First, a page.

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How to find traces in Tempo with Elasticsearch and Grafana

How to find traces in Tempo with Elasticsearch and Grafana

7 Dec, 2020 3 min

Grafana Tempo, the recently announced distributed tracing backend, relies on integrations with other data sources for trace discovery. Tempo’s job is to store massive amounts of traces, place them in object storage, and retrieve them by ID. Logs and other data sources allow users to quickly and more powerfully jump directly to traces than ever before.

Previously we investigated discovering traces with Loki and exemplars. In this post we explore using another logging alternative, Elasticsearch, along with Grafana to build links directly from your logs to your traces.

Let’s get started

Let’s use a demo repo that will walk us through setting up Elasticsearch and Tempo to store our logs and traces. Additionally, we will use Grafana to visualize our datasources as well as provide an easy mechanism to discover traces from logs. Step-by-step instructions are included in the main readme if you want to experiment as well!

It should be also noted that I am far from an Elasticsearch expert, as we use Loki here at Grafana Labs. If you see any obvious issues, please feel free to make PR updates to the example!

The trick to setting up a link from Elasticsearch to Tempo is to use a data link. In the Elasticsearch data source configuration, it will look something like this:

With this configuration, Grafana will look for an Elasticsearch field called “traceID.” If one is found, Grafana will build a link using this ID to the Tempo data source.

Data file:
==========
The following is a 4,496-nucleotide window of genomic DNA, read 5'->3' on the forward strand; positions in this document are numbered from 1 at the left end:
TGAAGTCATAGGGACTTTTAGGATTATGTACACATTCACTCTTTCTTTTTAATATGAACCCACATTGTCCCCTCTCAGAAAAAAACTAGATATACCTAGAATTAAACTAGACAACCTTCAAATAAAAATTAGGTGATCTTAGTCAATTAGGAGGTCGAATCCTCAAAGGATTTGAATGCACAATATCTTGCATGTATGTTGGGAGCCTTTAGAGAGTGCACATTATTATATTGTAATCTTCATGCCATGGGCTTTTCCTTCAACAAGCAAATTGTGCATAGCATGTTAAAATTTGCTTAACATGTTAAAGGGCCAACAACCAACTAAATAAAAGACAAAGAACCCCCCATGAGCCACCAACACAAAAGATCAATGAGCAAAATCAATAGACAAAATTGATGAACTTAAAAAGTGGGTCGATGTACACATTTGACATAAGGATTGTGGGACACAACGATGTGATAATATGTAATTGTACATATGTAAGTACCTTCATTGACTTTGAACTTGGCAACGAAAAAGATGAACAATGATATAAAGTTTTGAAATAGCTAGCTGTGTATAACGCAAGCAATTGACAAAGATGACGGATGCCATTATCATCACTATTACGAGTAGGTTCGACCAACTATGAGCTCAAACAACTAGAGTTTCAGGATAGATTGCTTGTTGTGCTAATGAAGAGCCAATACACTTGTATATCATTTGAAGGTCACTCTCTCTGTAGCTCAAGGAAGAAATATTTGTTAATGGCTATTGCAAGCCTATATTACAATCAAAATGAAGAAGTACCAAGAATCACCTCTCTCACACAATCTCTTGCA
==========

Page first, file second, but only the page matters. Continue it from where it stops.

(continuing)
After we get this link set up correctly, then in Explore, we can jump directly from logs to traces:

Now all the power of your Elasticsearch logging backend is available to you for finding traces as well!

A note on logfmt

The Elasticsearch ecosystem seems primarily geared toward JSON logging, but at Grafana Labs, logfmt is the preferred formatting for logs. In order to get links to work from Elasticsearch fields, we needed to extract the logfmt key/value pairs and insert them as Elasticsearch fields.

We used Filebeat along with a custom pipeline processor to accomplish this, but it seems that perhaps logstash along with a third party processor may have been a better path.

With the above configuration, the following log line…

level=info msg="HTTP client success" status=200 url=http://tns-db duration=2.213011ms traceID=2bd4c457541a72fa

…was parsed into the following fields in Elasticsearch:

Obviously if you are using Elasticsearch as a logging backend, you have probably already figured out how to extract values from your logs and expose them as fields. So go with whatever is already working for you!

Final thoughts

Tempo is a fantastic new tool for mass trace ingestion, but it relies on external sources for trace discovery. In past posts, we looked at using Loki and exemplars, but we also know that Elasticsearch is an extremely common logging backend.

Hopefully those who prefer Elastic for logs can use the example and information here to set up their own logs-to-traces flows and begin discovering traces!

You can get free open-beta access to Tempo on Grafana Cloud. We have new free and paid Grafana Cloud plans to suit every use case — sign up for free now.

Share your feedback in the Grafana Slack #tempo channel or the tempo-users Google group, and let us know if there are other Tempo how-tos or tutorials you’d like to see. Be sure to watch our ObservabilityCon session, “Tracing made simple with Grafana,” on demand for a deep dive into Tempo.